Hot on the heels of a $85 million settlement in Arizona, and amidst suits in several other states over its location tracking practices, Google faces more state-level legal trouble as the Texas attorney general’s office is taking it to court for violating a state biometric privacy law that has been active for over a decade.
The suit represents millions of Texas residents that have used Google services since 2015. The state requires that consent be collected from biometric data subjects to use their faces or voices, something that Google allegedly did to feed the machine-learning algorithms of a variety of its commercial products.
Texas biometric data suit involves use of Google Photos, voice Assistants
The Texas AG suit names Google Photos, Assistant and Nest Hub as services that allegedly scooped up biometric data without informing the end user. Google’s central counter-argument to the suit is that the services allow users to turn off biometric data collection, though it does not appear that the named services always have it off by default.
State laws that specifically protect biometric data this way are relatively rare; Illinois is the lone state that allowed one to be wielded against big tech companies, with a series of big settlements in recent years hitting companies like TikTok, Facebook and Snap for tens of millions of dollars each. Google itself settled a biometric data suit in Illinois in April of this year for $100 million (involving the use of material uploaded to Google Photos to inform its automatic photo-grouping feature).
Texas has had a law on the books since 2009 that has some similarities to the protections offered in Illinois: the Capture or Use of Biometric Identifier (CUBI) Act. The key difference is that individuals cannot initiate class action suits in Texas using this law as a basis. The attorney general must bring the case, and it has not opted to do so before now. The Texas suit reiterates some of the claims that Google settled over in Illinois, but adds the company’s similar use of biometric data in its voice-activated products, primarily the Nest family of smart home devices.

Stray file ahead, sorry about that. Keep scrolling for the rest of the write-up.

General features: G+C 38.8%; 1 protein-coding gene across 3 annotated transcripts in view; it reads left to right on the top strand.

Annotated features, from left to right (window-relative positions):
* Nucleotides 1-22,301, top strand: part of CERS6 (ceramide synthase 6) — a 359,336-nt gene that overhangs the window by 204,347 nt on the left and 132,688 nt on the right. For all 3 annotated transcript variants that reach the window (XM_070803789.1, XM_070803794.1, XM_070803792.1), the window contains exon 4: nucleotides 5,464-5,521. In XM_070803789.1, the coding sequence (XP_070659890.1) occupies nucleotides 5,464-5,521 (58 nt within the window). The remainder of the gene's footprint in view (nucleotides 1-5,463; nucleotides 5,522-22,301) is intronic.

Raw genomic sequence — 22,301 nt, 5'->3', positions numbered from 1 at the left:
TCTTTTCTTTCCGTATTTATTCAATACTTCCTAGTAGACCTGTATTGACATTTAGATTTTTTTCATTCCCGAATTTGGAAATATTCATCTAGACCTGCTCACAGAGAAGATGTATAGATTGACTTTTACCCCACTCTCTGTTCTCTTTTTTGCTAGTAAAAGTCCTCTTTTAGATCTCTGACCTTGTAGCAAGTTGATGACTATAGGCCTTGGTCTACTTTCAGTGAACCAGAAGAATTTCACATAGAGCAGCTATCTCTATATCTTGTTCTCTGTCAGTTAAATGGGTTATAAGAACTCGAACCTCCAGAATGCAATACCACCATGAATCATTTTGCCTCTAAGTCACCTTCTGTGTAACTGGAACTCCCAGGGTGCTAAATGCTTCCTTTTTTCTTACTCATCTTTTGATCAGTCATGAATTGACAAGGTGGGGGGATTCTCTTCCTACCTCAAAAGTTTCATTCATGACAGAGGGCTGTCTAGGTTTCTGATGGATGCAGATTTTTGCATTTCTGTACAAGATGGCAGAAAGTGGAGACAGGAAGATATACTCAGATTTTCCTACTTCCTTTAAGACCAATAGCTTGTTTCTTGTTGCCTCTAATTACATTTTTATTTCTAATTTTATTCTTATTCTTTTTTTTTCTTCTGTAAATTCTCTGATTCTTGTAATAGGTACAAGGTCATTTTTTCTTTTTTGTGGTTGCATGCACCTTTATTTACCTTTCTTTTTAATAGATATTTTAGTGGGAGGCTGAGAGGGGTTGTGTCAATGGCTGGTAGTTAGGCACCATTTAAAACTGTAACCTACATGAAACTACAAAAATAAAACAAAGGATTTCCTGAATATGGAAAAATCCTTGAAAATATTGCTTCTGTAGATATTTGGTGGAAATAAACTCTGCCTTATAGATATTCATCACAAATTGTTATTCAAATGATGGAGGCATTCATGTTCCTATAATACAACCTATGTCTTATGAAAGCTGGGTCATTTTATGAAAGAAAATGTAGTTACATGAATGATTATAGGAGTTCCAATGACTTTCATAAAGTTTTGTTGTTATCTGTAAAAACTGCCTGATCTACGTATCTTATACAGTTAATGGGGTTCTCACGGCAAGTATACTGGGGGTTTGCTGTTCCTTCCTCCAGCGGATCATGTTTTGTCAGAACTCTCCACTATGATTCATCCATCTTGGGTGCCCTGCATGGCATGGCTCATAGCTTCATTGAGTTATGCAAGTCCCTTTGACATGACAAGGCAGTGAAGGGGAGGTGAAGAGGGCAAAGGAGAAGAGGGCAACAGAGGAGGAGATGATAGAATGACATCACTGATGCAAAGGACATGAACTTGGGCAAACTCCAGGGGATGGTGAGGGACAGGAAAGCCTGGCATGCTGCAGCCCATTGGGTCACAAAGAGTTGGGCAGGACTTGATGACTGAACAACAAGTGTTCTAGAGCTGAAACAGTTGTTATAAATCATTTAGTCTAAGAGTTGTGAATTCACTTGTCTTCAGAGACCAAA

The Texas AG argues that Google captures not just the biometric data of the device or app users, but also people in their periphery that cannot reasonably give consent: for example, friends and family in the background in pictures uploaded to Photos, or the voice prints of those that stop by and visit a house that has Nest gadgets active. If the company captures photos or voice prints of anyone, CUBI requires that they be informed and have their consent provided before these materials can be stored.
In a state with a population of over 29 million, Google could be facing fines of up to $25,000 per violation. Violations under CUBI include not just the actual act of taking the biometric data without consent, but also storing data that has been legitimately collected for more than one year (or longer than a “reasonable time” for the purpose of the data collection). The suit is also seeking an injunction preventing Google from collecting any more biometric data in Texas. Google has already publicly committed to fighting the suit in court.
In absence of federal rules, Google faces multiple suits from proactive states
States are increasingly stepping up to fill the privacy void created by a continuing lack of federal legislation on the issue. Google is currently fending off legal trouble from multiple states regarding its location tracking through various apps, settling a suit in Arizona for $85 million in early October over the fact that certain apps continue to track user locations even when they believe they have opted out via Android’s global settings. Similar cases are ongoing in Indiana, the state of Washington and the District of Columbia, and Texas also has a separate case open regarding this particular issue.
Texas AG Warren Paxton is also coordinating a group of state attorneys in an antitrust case involving Google and Facebook, which remains ongoing. The case involves the two tech behemoths allegedly colluding to fix the prices of online targeted advertising, a market that they collectively owned about 52% of in the US in 2021.
Prospects for a federal data privacy bill in the near future remain questionable. New guidelines proposed by the Federal Trade Commission could serve as a cornerstone of the process, but a bipartisan bill is also currently moving through Congress. This is far from the first time a promising bill with bipartisan support has started out strong but ultimately fizzled out, however, and the current effort was derailed by representatives from California who worried that it would supplant the state’s existing privacy law with weaker national terms. All of those efforts are very likely on hold until the end of the 2022 midterm elections and the following holiday season.